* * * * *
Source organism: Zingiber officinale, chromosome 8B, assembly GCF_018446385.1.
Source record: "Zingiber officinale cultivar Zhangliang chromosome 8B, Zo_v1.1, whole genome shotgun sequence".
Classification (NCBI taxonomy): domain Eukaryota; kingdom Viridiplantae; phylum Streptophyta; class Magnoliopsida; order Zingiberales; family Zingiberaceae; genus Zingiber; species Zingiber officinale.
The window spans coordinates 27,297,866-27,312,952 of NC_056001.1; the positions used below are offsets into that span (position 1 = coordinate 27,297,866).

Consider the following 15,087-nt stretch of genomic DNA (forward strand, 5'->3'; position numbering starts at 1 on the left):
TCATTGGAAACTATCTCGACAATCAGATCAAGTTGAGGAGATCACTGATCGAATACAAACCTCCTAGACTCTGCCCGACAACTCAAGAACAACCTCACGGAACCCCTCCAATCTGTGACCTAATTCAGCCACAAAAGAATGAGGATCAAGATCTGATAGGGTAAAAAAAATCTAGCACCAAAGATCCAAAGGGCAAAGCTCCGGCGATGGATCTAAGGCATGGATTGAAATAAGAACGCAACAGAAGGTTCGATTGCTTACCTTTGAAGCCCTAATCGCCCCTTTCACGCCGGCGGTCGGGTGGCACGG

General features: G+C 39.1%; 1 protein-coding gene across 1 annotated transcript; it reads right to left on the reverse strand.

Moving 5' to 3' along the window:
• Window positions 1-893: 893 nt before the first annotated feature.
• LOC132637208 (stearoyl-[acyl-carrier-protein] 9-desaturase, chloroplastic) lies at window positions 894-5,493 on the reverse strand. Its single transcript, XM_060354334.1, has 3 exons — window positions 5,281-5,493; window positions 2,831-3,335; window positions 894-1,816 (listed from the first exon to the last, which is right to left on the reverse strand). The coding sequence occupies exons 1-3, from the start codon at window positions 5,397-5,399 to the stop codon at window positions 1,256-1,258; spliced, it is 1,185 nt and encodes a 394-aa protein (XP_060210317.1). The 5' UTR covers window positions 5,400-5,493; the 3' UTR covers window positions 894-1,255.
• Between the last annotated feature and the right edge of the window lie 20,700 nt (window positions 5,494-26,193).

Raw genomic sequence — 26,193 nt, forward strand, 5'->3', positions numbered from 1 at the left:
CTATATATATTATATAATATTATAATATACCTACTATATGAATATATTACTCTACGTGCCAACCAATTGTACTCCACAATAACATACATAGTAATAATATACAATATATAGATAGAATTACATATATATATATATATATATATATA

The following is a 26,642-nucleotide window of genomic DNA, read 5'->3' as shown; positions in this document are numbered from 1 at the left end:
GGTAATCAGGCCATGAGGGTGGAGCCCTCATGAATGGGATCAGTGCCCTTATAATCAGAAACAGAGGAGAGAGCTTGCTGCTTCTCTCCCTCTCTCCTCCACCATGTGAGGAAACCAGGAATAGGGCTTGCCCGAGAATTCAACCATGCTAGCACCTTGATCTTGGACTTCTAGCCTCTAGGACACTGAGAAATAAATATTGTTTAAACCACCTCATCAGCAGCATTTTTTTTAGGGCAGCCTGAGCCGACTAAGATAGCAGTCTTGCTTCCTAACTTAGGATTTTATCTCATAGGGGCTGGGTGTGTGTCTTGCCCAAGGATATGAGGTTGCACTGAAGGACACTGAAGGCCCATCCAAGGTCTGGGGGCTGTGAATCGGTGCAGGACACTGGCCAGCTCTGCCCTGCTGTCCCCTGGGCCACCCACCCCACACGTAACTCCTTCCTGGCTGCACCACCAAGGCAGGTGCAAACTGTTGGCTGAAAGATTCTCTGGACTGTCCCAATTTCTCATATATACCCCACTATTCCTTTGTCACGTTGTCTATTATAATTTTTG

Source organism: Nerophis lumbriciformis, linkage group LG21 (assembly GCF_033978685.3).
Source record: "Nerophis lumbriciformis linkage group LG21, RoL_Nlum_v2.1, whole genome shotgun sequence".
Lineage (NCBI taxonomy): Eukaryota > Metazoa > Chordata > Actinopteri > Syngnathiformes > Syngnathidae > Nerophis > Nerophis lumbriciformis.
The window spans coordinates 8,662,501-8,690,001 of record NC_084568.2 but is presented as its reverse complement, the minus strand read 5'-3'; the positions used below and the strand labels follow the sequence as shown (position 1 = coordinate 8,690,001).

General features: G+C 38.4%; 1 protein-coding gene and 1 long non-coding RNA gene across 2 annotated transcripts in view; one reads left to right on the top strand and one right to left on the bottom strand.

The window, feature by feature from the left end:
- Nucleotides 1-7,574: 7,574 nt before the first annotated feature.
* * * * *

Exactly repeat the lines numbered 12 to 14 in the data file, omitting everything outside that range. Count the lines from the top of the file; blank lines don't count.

Raw genomic sequence — 26,193 nt, forward strand, 5'->3', positions numbered from 1 at the left:
CTATATATATTATATAATATTATAATATACCTACTATATGAATATATTACTCTACGTGCCAACCAATTGTACTCCACAATAACATACATAGTAATAATATACAATATATAGATAGAATTACATATATATATATATATATATATATA

The following is a 26,642-nucleotide window of genomic DNA, read 5'->3' as shown; positions in this document are numbered from 1 at the left end: